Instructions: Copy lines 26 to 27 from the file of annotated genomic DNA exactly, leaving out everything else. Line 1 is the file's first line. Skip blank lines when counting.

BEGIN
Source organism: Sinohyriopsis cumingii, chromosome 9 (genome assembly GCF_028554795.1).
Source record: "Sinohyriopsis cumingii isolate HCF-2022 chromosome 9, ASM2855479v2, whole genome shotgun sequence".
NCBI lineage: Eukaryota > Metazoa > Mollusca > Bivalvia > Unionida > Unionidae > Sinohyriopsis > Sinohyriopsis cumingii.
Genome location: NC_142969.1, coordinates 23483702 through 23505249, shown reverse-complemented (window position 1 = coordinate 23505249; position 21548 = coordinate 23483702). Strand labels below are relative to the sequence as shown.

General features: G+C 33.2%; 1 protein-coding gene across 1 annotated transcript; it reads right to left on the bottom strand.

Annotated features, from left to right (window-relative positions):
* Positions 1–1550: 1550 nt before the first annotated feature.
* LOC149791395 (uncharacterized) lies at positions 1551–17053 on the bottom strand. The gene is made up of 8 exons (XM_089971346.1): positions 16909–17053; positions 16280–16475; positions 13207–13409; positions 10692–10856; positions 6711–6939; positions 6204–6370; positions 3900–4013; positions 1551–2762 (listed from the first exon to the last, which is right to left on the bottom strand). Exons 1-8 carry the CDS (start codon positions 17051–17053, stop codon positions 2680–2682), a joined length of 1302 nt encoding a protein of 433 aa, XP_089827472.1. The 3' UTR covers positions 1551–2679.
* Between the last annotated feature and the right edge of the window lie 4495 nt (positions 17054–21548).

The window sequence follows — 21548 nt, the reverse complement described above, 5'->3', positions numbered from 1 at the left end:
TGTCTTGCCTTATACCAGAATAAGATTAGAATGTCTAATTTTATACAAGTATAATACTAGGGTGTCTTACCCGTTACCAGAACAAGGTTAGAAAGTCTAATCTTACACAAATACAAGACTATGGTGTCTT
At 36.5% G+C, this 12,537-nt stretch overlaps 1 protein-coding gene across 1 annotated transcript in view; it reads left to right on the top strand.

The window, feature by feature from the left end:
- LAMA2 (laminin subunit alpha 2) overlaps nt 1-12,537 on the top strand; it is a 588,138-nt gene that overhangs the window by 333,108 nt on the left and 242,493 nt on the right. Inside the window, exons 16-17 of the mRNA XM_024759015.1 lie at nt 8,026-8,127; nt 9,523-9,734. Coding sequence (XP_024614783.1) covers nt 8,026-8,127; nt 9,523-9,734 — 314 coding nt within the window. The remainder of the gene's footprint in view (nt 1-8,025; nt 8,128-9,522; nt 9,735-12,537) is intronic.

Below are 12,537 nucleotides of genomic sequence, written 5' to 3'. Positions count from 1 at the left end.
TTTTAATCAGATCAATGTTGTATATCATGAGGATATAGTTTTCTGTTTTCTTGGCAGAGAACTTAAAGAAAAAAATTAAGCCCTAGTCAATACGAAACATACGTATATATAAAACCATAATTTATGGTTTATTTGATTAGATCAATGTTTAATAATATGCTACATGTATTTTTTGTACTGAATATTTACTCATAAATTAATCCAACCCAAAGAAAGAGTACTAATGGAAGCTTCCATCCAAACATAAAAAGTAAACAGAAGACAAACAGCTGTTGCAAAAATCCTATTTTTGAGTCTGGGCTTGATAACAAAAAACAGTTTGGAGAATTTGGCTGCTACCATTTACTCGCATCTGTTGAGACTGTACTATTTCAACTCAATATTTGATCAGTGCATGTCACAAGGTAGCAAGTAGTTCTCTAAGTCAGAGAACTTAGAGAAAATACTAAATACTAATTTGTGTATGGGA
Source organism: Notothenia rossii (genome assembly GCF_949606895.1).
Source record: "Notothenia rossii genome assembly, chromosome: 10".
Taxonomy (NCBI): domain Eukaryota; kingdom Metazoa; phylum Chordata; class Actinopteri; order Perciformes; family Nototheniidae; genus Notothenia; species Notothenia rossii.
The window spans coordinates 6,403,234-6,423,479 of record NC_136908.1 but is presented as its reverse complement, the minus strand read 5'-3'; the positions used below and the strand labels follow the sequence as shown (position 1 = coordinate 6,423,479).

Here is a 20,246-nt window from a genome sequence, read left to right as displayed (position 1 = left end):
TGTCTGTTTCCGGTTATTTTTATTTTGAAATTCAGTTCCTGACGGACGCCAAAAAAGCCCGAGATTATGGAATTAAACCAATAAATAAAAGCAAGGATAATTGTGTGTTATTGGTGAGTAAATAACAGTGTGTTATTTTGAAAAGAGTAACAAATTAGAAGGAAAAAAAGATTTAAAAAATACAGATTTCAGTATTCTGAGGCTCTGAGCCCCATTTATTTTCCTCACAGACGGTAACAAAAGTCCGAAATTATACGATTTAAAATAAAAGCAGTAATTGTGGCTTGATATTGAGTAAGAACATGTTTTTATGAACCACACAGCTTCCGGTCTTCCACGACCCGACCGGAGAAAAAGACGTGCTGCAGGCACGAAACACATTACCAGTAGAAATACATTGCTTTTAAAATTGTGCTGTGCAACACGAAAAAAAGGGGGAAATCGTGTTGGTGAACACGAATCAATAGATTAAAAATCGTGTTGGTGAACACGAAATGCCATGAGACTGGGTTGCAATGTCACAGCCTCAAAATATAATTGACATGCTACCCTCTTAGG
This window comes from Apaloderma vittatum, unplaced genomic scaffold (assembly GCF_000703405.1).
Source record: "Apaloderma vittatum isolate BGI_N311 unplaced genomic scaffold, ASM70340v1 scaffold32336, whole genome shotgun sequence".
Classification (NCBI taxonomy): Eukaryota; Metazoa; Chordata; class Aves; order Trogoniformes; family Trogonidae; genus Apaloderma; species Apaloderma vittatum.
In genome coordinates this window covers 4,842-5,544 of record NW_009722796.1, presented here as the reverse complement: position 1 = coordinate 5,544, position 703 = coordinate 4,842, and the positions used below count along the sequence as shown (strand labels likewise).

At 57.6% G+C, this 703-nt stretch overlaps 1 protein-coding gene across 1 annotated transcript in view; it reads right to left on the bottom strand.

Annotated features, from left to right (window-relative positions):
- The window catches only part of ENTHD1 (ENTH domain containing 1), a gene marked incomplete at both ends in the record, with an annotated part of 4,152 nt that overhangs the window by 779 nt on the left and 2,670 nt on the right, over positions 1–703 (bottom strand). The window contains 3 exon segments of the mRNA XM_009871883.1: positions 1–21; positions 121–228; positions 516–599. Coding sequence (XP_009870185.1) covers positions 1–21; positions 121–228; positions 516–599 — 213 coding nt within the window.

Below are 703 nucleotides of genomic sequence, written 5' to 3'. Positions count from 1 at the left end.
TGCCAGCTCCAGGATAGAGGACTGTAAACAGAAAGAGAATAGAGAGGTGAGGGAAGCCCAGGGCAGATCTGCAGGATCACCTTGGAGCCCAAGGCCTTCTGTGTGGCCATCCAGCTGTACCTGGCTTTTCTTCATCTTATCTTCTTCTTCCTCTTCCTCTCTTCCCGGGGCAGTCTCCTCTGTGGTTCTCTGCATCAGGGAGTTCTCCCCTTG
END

In genome coordinates this window covers 4,842-5,544 of record NW_009722796.1, presented here as the reverse complement: position 1 = coordinate 5,544, position 703 = coordinate 4,842, and the positions used below count along the sequence as shown (strand labels likewise).

At 57.6% G+C, this 703-nt stretch overlaps 1 protein-coding gene across 1 annotated transcript in view; it reads right to left on the bottom strand.